This Is What Breast Cancer Activism Looked Like Before the Pink Ribbon

Breast Cancer Awareness month comes every October, viagra 40mg and the display of pink ribbons is hard to miss. The contemporary fight against breast cancer has succeeded in promoting visibility of the disease, in honoring those who have died from it and in giving patients resources for navigating their diagnosis, as well as a sense of hope for the future. But this did not happen overnight, nor did it originate with the pink ribbon campaign conceived in the early 1990s.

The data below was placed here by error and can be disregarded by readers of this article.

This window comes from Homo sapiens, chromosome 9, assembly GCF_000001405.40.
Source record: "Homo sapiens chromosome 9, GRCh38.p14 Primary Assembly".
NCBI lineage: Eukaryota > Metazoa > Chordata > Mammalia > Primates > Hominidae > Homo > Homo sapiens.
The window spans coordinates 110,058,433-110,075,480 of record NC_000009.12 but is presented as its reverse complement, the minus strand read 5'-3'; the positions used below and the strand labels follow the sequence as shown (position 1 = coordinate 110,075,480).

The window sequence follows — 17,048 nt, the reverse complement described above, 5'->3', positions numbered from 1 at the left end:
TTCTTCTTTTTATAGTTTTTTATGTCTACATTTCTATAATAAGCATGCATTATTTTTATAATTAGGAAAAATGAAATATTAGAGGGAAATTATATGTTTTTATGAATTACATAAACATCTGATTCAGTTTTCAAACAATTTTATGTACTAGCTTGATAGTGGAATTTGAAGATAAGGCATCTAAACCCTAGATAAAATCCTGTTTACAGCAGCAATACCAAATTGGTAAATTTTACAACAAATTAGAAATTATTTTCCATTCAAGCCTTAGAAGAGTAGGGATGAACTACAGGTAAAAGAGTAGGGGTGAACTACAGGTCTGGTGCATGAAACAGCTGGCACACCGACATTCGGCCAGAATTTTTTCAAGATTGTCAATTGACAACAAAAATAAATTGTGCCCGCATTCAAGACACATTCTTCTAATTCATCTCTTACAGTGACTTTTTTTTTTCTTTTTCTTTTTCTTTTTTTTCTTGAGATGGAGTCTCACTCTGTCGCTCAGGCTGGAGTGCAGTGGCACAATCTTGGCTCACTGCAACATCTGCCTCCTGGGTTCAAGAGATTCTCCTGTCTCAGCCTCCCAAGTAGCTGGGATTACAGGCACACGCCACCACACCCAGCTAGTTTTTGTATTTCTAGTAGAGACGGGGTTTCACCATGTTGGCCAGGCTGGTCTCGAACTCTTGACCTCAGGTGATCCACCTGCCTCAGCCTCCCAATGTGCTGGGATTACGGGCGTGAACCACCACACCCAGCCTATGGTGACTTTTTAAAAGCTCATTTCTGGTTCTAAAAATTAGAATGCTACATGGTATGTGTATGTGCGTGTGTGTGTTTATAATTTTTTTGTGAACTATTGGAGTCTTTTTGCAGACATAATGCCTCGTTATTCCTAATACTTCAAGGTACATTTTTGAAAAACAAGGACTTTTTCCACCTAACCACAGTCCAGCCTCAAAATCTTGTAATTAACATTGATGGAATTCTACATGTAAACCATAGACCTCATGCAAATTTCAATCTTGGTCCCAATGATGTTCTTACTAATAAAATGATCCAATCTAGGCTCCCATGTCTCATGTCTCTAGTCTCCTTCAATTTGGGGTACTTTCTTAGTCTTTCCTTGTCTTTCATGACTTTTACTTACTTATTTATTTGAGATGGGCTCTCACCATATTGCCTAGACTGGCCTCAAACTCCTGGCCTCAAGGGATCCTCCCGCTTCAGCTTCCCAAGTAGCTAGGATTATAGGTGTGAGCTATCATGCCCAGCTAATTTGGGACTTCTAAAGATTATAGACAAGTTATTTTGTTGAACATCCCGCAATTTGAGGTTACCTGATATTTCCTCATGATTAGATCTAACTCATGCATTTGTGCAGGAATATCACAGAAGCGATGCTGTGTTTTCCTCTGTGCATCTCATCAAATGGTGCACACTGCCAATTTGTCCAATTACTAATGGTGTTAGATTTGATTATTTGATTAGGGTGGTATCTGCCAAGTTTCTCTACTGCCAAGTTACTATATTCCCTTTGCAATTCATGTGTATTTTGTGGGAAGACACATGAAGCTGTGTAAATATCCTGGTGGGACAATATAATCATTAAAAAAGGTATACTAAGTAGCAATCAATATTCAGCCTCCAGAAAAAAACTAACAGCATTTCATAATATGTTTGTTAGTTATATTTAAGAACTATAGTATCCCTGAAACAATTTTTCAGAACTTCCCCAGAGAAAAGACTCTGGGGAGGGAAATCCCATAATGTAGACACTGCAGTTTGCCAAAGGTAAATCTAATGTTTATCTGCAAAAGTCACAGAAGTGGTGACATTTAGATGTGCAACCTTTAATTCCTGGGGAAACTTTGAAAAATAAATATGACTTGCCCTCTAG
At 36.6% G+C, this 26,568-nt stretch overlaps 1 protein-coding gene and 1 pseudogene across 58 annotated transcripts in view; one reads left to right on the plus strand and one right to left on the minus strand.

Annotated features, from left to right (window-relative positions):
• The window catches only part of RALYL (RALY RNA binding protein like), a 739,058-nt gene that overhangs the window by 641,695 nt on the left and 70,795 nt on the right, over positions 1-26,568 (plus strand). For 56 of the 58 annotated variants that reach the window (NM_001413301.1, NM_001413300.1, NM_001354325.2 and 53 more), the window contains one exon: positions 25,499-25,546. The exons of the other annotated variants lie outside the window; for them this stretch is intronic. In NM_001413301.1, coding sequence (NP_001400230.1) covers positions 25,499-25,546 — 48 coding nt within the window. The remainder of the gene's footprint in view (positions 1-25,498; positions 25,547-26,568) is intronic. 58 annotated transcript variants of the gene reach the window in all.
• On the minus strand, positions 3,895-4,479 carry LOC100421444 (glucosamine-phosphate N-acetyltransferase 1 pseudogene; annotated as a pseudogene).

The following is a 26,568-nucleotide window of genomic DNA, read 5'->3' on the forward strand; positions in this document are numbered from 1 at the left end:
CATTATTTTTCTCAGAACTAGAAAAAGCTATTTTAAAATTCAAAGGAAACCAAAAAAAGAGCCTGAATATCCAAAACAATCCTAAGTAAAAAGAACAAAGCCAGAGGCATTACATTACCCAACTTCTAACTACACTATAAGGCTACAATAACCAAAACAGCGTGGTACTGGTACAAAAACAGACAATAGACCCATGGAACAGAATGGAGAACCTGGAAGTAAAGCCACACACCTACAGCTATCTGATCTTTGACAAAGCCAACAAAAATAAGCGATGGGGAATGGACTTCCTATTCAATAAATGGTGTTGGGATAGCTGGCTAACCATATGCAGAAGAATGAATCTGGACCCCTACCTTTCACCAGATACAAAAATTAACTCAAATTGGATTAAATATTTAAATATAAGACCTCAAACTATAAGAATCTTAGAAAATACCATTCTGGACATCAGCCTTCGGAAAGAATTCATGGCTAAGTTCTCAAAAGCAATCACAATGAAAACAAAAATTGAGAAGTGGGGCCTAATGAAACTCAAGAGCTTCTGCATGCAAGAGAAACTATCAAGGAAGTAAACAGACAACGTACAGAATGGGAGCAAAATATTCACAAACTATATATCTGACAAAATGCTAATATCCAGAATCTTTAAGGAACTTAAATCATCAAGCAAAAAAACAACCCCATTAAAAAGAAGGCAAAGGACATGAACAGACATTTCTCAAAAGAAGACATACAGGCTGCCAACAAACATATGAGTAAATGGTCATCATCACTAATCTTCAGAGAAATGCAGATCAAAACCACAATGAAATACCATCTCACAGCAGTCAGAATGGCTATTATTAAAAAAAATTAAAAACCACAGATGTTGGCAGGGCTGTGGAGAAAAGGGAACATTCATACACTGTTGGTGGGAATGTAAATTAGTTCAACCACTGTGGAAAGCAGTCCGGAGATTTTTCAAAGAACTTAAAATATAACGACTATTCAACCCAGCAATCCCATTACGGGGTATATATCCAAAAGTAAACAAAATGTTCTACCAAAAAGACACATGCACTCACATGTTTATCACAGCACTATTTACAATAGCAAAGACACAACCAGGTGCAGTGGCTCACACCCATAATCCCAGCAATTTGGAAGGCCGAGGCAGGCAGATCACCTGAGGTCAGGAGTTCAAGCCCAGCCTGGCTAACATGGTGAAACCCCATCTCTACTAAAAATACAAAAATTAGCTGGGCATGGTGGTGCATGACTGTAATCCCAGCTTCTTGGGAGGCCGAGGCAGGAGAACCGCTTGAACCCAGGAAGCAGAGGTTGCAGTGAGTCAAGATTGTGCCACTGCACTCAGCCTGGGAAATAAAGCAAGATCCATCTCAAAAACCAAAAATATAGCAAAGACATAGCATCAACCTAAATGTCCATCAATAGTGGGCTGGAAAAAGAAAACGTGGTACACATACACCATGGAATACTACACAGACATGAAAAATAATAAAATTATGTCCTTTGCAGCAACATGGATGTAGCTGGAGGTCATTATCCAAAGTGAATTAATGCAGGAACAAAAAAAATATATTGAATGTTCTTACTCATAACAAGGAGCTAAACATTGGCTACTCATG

That breast cancer garners an impressive amount of social awareness is no accident; it is the result of decades of committed activism beginning in the 1970s, and was driven in large part by the spirit of the women’s liberation movement. Until this point in time, breast cancer was an “unspeakable” condition that women experienced privately and silently, with shame rather than social support. It took the acts of individual women speaking out about cancer, as well as feminist organizing that targeted the relationship between female patients and the male-dominated medical establishment, for the issue to go public and become less stigmatized.

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